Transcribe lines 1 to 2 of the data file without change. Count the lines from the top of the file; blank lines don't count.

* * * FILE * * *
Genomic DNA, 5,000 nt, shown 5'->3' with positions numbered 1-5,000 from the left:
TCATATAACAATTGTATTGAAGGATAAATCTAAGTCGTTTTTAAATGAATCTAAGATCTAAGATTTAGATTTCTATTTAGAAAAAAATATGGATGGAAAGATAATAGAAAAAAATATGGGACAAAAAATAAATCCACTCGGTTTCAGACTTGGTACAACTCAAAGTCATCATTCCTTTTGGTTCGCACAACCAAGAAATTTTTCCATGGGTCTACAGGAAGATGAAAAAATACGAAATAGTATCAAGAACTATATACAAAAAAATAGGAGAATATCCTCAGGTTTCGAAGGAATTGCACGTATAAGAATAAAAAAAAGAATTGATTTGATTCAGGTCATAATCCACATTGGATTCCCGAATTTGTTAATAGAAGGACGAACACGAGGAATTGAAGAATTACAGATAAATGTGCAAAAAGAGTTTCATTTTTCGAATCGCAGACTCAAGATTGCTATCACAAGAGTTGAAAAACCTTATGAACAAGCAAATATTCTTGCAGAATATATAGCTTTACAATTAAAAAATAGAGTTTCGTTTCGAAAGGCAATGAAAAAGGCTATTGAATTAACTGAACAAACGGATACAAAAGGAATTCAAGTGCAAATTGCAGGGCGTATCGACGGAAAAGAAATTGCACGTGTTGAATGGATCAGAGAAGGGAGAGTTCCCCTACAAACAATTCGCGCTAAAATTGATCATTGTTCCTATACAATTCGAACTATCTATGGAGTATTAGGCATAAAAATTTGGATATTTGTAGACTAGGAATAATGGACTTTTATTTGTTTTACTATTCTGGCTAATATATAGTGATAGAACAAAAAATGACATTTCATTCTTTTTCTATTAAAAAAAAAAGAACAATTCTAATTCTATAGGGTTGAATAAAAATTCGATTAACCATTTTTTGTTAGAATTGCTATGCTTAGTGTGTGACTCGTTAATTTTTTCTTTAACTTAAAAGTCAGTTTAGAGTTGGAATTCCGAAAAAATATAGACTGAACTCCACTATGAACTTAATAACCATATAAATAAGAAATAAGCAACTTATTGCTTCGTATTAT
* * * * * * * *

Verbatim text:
Genomic DNA, 5,000 nt, shown 5'->3' with positions numbered 1-5,000 from the left:
TCATATAACAATTGTATTGAAGGATAAATCTAAGTCGTTTTTAAATGAATCTAAGATCTAAGATTTAGATTTCTATTTAGAAAAAAATATGGATGGAAAGATAATAGAAAAAAATATGGGACAAAAAATAAATCCACTCGGTTTCAGACTTGGTACAACTCAAAGTCATCATTCCTTTTGGTTCGCACAACCAAGAAATTTTTCCATGGGTCTACAGGAAGATGAAAAAATACGAAATAGTATCAAGAACTATATACAAAAAAATAGGAGAATATCCTCAGGTTTCGAAGGAATTGCACGTATAAGAATAAAAAAAAGAATTGATTTGATTCAGGTCATAATCCACATTGGATTCCCGAATTTGTTAATAGAAGGACGAACACGAGGAATTGAAGAATTACAGATAAATGTGCAAAAAGAGTTTCATTTTTCGAATCGCAGACTCAAGATTGCTATCACAAGAGTTGAAAAACCTTATGAACAAGCAAATATTCTTGCAGAATATATAGCTTTACAATTAAAAAATAGAGTTTCGTTTCGAAAGGCAATGAAAAAGGCTATTGAATTAACTGAACAAACGGATACAAAAGGAATTCAAGTGCAAATTGCAGGGCGTATCGACGGAAAAGAAATTGCACGTGTTGAATGGATCAGAGAAGGGAGAGTTCCCCTACAAACAATTCGCGCTAAAATTGATCATTGTTCCTATACAATTCGAACTATCTATGGAGTATTAGGCATAAAAATTTGGATATTTGTAGACTAGGAATAATGGACTTTTATTTGTTTTACTATTCTGGCTAATATATAGTGATAGAACAAAAAATGACATTTCATTCTTTTTCTATTAAAAAAAAAAGAACAATTCTAATTCTATAGGGTTGAATAAAAATTCGATTAACCATTTTTTGTTAGAATTGCTATGCTTAGTGTGTGACTCGTTAATTTTTTCTTTAACTTAAAAGTCAGTTTAGAGTTGGAATTCCGAAAAAATATAGACTGAACTCCACTATGAACTTAATAACCATATAAATAAGAAATAAGCAACTTATTGCTTCGTATTAT